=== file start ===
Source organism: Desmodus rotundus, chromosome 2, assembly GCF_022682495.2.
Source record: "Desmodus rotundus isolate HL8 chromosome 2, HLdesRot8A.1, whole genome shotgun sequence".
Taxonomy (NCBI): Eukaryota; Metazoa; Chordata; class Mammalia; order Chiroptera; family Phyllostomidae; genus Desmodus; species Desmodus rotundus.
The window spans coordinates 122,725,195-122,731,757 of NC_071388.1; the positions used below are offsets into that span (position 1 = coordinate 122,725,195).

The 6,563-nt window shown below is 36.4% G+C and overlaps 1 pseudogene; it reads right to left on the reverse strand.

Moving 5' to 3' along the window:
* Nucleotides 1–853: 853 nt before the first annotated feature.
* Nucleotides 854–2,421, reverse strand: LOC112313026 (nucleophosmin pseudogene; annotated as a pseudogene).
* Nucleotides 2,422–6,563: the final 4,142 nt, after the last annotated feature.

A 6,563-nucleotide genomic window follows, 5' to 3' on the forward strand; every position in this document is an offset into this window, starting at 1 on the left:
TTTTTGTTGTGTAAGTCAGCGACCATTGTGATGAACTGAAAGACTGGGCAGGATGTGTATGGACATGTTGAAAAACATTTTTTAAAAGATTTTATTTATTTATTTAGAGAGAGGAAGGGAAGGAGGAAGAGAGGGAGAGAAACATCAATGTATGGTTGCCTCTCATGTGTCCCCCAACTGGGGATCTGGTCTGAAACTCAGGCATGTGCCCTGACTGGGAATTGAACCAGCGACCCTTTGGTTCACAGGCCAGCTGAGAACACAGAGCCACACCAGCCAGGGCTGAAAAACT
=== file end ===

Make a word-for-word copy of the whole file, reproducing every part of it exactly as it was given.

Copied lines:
Source organism: Desmodus rotundus, chromosome 2, assembly GCF_022682495.2.
Source record: "Desmodus rotundus isolate HL8 chromosome 2, HLdesRot8A.1, whole genome shotgun sequence".
Taxonomy (NCBI): Eukaryota; Metazoa; Chordata; class Mammalia; order Chiroptera; family Phyllostomidae; genus Desmodus; species Desmodus rotundus.
The window spans coordinates 122,725,195-122,731,757 of NC_071388.1; the positions used below are offsets into that span (position 1 = coordinate 122,725,195).

The 6,563-nt window shown below is 36.4% G+C and overlaps 1 pseudogene; it reads right to left on the reverse strand.

Moving 5' to 3' along the window:
* Nucleotides 1–853: 853 nt before the first annotated feature.
* Nucleotides 854–2,421, reverse strand: LOC112313026 (nucleophosmin pseudogene; annotated as a pseudogene).
* Nucleotides 2,422–6,563: the final 4,142 nt, after the last annotated feature.

A 6,563-nucleotide genomic window follows, 5' to 3' on the forward strand; every position in this document is an offset into this window, starting at 1 on the left:
TTTTTGTTGTGTAAGTCAGCGACCATTGTGATGAACTGAAAGACTGGGCAGGATGTGTATGGACATGTTGAAAAACATTTTTTAAAAGATTTTATTTATTTATTTAGAGAGAGGAAGGGAAGGAGGAAGAGAGGGAGAGAAACATCAATGTATGGTTGCCTCTCATGTGTCCCCCAACTGGGGATCTGGTCTGAAACTCAGGCATGTGCCCTGACTGGGAATTGAACCAGCGACCCTTTGGTTCACAGGCCAGCTGAGAACACAGAGCCACACCAGCCAGGGCTGAAAAACT